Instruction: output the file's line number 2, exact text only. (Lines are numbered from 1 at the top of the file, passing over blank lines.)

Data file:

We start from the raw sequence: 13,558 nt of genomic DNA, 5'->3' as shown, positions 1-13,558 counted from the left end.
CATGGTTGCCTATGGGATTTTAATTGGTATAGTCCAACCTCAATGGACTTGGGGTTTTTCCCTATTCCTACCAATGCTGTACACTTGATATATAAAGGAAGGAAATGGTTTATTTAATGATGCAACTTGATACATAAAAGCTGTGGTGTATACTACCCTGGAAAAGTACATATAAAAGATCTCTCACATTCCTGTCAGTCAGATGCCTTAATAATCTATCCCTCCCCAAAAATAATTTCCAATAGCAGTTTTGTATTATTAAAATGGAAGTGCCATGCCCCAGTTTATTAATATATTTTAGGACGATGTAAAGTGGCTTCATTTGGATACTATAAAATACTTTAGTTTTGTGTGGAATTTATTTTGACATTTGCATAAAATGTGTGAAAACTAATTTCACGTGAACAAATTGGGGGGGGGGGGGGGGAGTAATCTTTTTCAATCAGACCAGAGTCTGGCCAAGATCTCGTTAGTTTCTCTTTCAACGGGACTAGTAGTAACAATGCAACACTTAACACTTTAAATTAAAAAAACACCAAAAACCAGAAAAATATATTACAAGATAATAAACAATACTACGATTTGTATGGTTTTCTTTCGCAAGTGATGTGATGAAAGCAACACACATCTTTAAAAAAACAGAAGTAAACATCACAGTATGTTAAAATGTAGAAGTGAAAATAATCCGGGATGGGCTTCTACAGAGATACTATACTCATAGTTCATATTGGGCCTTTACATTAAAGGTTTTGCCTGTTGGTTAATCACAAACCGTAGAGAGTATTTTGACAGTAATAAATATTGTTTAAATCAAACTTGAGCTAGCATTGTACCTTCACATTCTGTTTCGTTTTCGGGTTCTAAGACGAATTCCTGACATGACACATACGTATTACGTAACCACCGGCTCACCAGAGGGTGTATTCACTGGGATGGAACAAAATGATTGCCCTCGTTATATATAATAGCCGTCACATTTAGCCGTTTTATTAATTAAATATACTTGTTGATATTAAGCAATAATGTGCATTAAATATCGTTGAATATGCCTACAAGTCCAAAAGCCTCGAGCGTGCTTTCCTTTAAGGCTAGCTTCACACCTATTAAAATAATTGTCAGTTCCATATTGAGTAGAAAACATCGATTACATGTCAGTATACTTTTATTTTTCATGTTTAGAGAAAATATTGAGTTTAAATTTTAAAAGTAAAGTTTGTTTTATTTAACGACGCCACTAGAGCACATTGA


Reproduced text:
CATGGTTGCCTATGGGATTTTAATTGGTATAGTCCAACCTCAATGGACTTGGGGTTTTTCCCTATTCCTACCAATGCTGTACACTTGATATATAAAGGAAGGAAATGGTTTATTTAATGATGCAACTTGATACATAAAAGCTGTGGTGTATACTACCCTGGAAAAGTACATATAAAAGATCTCTCACATTCCTGTCAGTCAGATGCCTTAATAATCTATCCCTCCCCAAAAATAATTTCCAATAGCAGTTTTGTATTATTAAAATGGAAGTGCCATGCCCCAGTTTATTAATATATTTTAGGACGATGTAAAGTGGCTTCATTTGGATACTATAAAATACTTTAGTTTTGTGTGGAATTTATTTTGACATTTGCATAAAATGTGTGAAAACTAATTTCACGTGAACAAATTGGGGGGGGGGGGGGGGAGTAATCTTTTTCAATCAGACCAGAGTCTGGCCAAGATCTCGTTAGTTTCTCTTTCAACGGGACTAGTAGTAACAATGCAACACTTAACACTTTAAATTAAAAAAACACCAAAAACCAGAAAAATATATTACAAGATAATAAACAATACTACGATTTGTATGGTTTTCTTTCGCAAGTGATGTGATGAAAGCAACACACATCTTTAAAAAAACAGAAGTAAACATCACAGTATGTTAAAATGTAGAAGTGAAAATAATCCGGGATGGGCTTCTACAGAGATACTATACTCATAGTTCATATTGGGCCTTTACATTAAAGGTTTTGCCTGTTGGTTAATCACAAACCGTAGAGAGTATTTTGACAGTAATAAATATTGTTTAAATCAAACTTGAGCTAGCATTGTACCTTCACATTCTGTTTCGTTTTCGGGTTCTAAGACGAATTCCTGACATGACACATACGTATTACGTAACCACCGGCTCACCAGAGGGTGTATTCACTGGGATGGAACAAAATGATTGCCCTCGTTATATATAATAGCCGTCACATTTAGCCGTTTTATTAATTAAATATACTTGTTGATATTAAGCAATAATGTGCATTAAATATCGTTGAATATGCCTACAAGTCCAAAAGCCTCGAGCGTGCTTTCCTTTAAGGCTAGCTTCACACCTATTAAAATAATTGTCAGTTCCATATTGAGTAGAAAACATCGATTACATGTCAGTATACTTTTATTTTTCATGTTTAGAGAAAATATTGAGTTTAAATTTTAAAAGTAAAGTTTGTTTTATTTAACGACGCCACTAGAGCACATTGA